Before the Internet, people were forced to great lengths to commit a sex offense. Sex offenders were typically either compelled by a paraphilia or didn’t give a damn about the laws of society. People who suffered from a sexual addiction, on the other hand, typically acted-out through legal means, such as having affairs or casual sexual encounters; the most common illegal means being the hiring of prostitutes.
Subsequent to the Internet, there has been an explosion of out-of-control and illegal sexual behavior. Activities such as viewing child pornography, soliciting sex with minors through chat rooms, and others are much more common. Some of this has to do with the obvious fact that the Internet makes these activities much more available and easy. However, there are other factors as well, such as an illusion of privacy while doing it, lack of immediate consequences for these actions, an idea that others are doing it to (that makes it feel less taboo), and that the need for new stimulation often leads to widening exploration.
Of course, some people committing sex offenses might have otherwise anyway, and there are still those driven by paraphilias or who are highly antisocial. But some sex offenders are more aroused to the illicit and forbidden nature of the material or acts than to the actual material or act – it is the taboo that is exciting. Many people committing sex offenses today are otherwise law-abiding citizens who may not have ever crossed the line to commit illegal sexual acts if it weren’t so easy and if they couldn’t do it from the privacy of their own home, and are truly shocked when they are discovered and/or arrested.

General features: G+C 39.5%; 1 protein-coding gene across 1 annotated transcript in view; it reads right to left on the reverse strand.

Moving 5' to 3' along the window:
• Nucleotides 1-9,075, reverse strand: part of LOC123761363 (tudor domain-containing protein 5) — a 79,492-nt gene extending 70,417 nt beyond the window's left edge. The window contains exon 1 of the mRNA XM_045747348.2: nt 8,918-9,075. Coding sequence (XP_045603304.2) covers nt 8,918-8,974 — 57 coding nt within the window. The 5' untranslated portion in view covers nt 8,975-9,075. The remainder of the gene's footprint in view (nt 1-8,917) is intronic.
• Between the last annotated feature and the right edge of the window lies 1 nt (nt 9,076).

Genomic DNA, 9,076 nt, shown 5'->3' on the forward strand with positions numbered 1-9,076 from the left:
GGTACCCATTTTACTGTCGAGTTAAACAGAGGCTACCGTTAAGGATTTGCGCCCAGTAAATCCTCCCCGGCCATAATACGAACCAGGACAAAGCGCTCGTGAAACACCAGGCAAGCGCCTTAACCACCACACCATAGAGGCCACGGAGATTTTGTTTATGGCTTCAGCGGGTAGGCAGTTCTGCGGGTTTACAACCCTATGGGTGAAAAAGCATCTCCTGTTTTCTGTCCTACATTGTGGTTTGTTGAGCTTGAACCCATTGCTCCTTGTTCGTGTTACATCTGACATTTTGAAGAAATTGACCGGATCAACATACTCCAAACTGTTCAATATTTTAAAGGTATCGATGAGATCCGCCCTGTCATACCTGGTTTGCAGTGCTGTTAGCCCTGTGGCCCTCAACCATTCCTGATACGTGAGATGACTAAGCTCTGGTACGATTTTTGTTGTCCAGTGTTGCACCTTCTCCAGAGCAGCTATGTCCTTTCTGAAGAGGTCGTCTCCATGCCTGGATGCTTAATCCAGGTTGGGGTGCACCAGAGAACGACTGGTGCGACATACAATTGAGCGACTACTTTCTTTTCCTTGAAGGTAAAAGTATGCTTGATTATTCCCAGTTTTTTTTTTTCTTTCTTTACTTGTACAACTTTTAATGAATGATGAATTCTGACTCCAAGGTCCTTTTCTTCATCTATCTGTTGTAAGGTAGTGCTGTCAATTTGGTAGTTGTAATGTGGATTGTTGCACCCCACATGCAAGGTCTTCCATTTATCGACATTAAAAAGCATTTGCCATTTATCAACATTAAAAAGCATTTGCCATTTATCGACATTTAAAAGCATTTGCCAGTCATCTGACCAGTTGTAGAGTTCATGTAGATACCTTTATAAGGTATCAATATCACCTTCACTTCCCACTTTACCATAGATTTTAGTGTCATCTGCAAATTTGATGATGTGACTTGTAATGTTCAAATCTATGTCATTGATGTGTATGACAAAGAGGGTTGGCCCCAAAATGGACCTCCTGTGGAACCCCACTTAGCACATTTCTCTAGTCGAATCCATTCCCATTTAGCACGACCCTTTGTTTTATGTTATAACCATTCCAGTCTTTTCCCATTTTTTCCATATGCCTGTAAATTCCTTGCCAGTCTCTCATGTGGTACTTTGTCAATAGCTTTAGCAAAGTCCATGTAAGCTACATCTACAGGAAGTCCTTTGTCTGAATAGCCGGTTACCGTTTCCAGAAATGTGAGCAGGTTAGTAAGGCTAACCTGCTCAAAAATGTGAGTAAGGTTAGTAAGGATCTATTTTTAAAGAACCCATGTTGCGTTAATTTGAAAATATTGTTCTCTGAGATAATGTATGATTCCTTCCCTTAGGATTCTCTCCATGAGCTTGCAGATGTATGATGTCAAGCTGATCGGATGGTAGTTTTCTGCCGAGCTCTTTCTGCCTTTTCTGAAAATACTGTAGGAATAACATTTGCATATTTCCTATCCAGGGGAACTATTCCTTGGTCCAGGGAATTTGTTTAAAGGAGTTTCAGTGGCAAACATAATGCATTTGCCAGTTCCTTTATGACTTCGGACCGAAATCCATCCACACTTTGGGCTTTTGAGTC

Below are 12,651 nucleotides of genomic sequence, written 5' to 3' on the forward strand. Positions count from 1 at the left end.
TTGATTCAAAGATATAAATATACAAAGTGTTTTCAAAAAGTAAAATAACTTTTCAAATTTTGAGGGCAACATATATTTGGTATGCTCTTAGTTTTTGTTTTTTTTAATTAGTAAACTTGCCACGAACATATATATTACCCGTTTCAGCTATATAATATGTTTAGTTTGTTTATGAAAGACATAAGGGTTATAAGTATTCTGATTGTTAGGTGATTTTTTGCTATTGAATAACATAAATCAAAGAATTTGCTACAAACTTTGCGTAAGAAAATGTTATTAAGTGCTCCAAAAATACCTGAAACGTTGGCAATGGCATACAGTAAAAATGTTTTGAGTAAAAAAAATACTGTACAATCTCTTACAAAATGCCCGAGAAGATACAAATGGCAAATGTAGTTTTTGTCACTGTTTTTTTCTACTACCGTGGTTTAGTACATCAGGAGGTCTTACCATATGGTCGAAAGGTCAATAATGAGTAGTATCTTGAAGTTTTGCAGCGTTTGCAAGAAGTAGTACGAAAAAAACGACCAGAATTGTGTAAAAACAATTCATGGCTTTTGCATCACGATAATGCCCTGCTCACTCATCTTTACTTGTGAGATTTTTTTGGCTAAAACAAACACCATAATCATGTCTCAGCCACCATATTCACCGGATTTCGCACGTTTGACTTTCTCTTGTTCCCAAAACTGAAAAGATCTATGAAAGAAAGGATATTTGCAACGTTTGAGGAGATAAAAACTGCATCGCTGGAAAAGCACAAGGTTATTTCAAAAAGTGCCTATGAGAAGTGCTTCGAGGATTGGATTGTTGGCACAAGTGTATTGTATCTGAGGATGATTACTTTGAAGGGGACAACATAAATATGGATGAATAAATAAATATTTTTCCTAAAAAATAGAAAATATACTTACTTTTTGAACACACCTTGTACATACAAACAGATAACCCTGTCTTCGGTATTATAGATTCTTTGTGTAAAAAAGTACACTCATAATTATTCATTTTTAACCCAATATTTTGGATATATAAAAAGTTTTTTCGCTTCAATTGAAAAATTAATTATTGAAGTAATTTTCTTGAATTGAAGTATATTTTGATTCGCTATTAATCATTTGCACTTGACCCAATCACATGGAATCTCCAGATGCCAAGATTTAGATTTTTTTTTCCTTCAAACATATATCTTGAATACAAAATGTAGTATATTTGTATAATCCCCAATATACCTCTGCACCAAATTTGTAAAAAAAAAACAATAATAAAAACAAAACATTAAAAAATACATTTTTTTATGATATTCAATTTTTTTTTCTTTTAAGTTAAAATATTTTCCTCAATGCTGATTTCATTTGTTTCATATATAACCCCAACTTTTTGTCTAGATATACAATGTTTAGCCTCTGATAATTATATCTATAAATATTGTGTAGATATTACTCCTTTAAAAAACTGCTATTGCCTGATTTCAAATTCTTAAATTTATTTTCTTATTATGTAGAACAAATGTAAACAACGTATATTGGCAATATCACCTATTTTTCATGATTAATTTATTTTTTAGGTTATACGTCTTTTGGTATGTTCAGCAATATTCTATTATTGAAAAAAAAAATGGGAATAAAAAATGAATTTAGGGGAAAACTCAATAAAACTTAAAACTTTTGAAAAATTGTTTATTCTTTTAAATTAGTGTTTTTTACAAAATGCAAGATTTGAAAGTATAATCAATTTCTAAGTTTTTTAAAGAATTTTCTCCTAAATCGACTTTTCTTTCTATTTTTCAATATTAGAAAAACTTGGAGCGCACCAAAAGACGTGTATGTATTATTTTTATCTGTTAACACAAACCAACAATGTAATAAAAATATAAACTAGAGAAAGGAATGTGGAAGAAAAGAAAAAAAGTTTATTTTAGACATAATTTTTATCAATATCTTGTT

Does all of this make it okay or excusable to commit a sexual offense? Absolutely not. A sex offense is a sex offense because there is a potential victim involved – and the possibility that someone is harmed. However, it may be information that is important for us to think about when it comes to sentencing and (ideally) treating an individual who has committed a sexual offense. Now more than ever we should be thinking about the possibility of a sexual addiction as the driving force of a sex offense, and that the standard treatment models for sex offending may not be a complete model. Likewise, the sex addiction specialist who is working with a sex offender may not have all of the tools that he or she needs for a comprehensive treatment.
These two areas – sex addiction and sex offending – are increasingly entwined in a growing and dangerous relationship. And yet the fields of sex offender treatment and sex addiction treatment remain fairly isolated from one another. Many sex addicts who get caught up in illegal activities and prosecuted end up in sex offender treatment with their addiction untreated. And many sex offenders who have not yet been caught end up in sex addiction treatment with a provider who has little or no training regarding work with sex offenders. It would behoove us to create as much dialogue as possible between these fields, so that we may grow to meet the needs of this ever-increasing population of people who need our help – within a society that needs us to help them.
Samantha Smithstein, Psy.D.